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The conversation surrounding the word 'queer' is evolving

LGBTQ+ communities make a case to respectfully reclaim the word 'queer' as an inclusive term


 “A large part of the LGBTQ+ community has reclaimed the word “queer,” freeing it from decades of negative association.” Illustration published on Tuesday, Sept. 8, 2020.

Reclamation is an immensely powerful tool as communities and individuals have been reclaiming hate speech to take the power of these words back. Recently, a large part of the LGBTQ+ community has reclaimed the word "queer," freeing it from centuries of negative association.

"Queer" is still defined as strange or odd, even perverse. It is believed to have been derived from the German word "quer," which means crosswise or slanting, literally not straight. In the 1800s, it was used to describe men who were effeminate, or not straight, even though heterosexuality was not yet clearly defined as a sexual identity — because it was considered the norm. 

The first account of the word "queer" being used as a slur is by Lord Douglas, Ninth Marquess of Queensbury, where he denounced his son's supposed lover, Lord Rosebery, with the phrase "snob queers like Rosebery" in the late 1800s.

By the 1950s, the word had lost its primary meaning of strange and was chiefly used as a homophobic slur. It was only in the late eighties that a movement was started to re-appropriate the word.

Gage Keranen, a senior majoring in biological sciences and the president of the Rainbow Coalition at ASU, said the word “queer” has gained popularity among members of the LGBTQ+ community on campus. The major reason behind this? Room for ambiguity, he said. 

"A lot of us are not easily definable by the acronym LGBT," Keranen said. “Some of us are in the '+' and we’re not really mentioned very often because of convenience."

He said most people only say "LGBT," which can be harmful and exclusive to members of the community.

"They don’t really include the identities in the '+,'" Keranen said. "And, so, saying 'queer' allows us to have all of those further identities and even the identities in the first couple letters – LGBT – while not having to explain ourselves all the time.”

Wallace Hudson, training program specialist at one•n•ten, explained why the word is so popular among young LGBTQ+ individuals.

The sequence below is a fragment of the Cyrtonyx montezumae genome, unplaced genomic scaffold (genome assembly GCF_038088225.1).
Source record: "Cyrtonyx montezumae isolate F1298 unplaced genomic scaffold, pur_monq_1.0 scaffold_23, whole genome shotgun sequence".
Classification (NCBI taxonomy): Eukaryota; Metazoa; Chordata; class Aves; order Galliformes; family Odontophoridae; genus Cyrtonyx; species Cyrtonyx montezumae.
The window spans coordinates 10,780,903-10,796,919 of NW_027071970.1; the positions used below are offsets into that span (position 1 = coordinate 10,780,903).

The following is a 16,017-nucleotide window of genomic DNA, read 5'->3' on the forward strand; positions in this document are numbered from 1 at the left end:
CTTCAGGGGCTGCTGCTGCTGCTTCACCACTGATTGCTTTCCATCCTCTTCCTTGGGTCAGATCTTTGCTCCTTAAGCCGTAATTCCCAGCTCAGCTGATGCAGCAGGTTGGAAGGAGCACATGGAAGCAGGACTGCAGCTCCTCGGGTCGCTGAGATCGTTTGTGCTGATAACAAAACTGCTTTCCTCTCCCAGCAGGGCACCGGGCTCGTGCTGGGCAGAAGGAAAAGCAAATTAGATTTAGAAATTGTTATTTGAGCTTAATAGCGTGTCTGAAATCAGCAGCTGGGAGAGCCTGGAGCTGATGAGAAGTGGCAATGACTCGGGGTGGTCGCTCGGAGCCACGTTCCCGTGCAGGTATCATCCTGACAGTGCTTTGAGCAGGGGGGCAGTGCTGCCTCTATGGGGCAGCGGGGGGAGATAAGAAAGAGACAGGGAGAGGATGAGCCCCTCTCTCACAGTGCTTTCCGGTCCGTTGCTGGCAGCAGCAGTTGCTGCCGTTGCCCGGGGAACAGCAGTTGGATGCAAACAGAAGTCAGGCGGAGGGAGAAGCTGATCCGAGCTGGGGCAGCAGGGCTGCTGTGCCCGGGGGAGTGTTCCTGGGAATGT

“The youth that I interact with find a lot of freedom in the word ‘queer’,” Hudson said. “Unlike words like 'gay' or 'non-binary' or 'transgender,' which only encompass one facet of someone’s life — gay including someone’s sexuality, transgender including someone’s gender — the term ‘queer’ encompasses both someone’s sexuality and gender.”

But there have been some discrepancies among members of the community regarding the word "queer."

Hudson said an acquaintance had been bullied for being gay with the word "queer" used a lot against them. 

“And so, he really had no understanding of that term outside of being used as a slur,” Hudson said.

Those who have had recent experiences of being called "queer" as a slur are not comfortable with it being a part of polite vocabulary. 

Assuming that a member of the wider LGBTQ+ community will be comfortable being described as queer is problematic, because different individuals have had different experiences and, therefore, relate to words and phrases very differently, Keranen said.

"If the word has been used toward them more recently, they have strong feelings about not reclaiming it and not hearing it," Keranen said.

It is necessary to wait for someone to self-identify as "queer" before using that word about them, Hudson said.

“I know that there are some young LGBT folks who have had experiences with that word being used negatively against them," they said. "And because of that, they will not identify with that word, and they do not like that word being used for them.”

While reclaiming is empowering, it is difficult to reclaim certain words because of the force with which they have been used toward members of the affected group, Keranen said.

“And, so, that’s where you see a lot of discrepancies between individuals as to whether or not certain words should be reclaimed, and whether or not it’s appropriate to use those words around other LGBTQ+ people because of, you know, the risk of anything being a trigger,” he said. “Certain people have experienced trauma where those words were involved.”

The point of reclamation is to give the power back to the people, as hackneyed as that sounds. The fact that there is a multifaceted conversation evolving around these words and whether or not they should be reclaimed – a conversation whose participants are the people themselves – is alone an indicator of success and a symbol of hope for the future.

Reach the reporter at and follow @AbhilashaMandal on Twitter.

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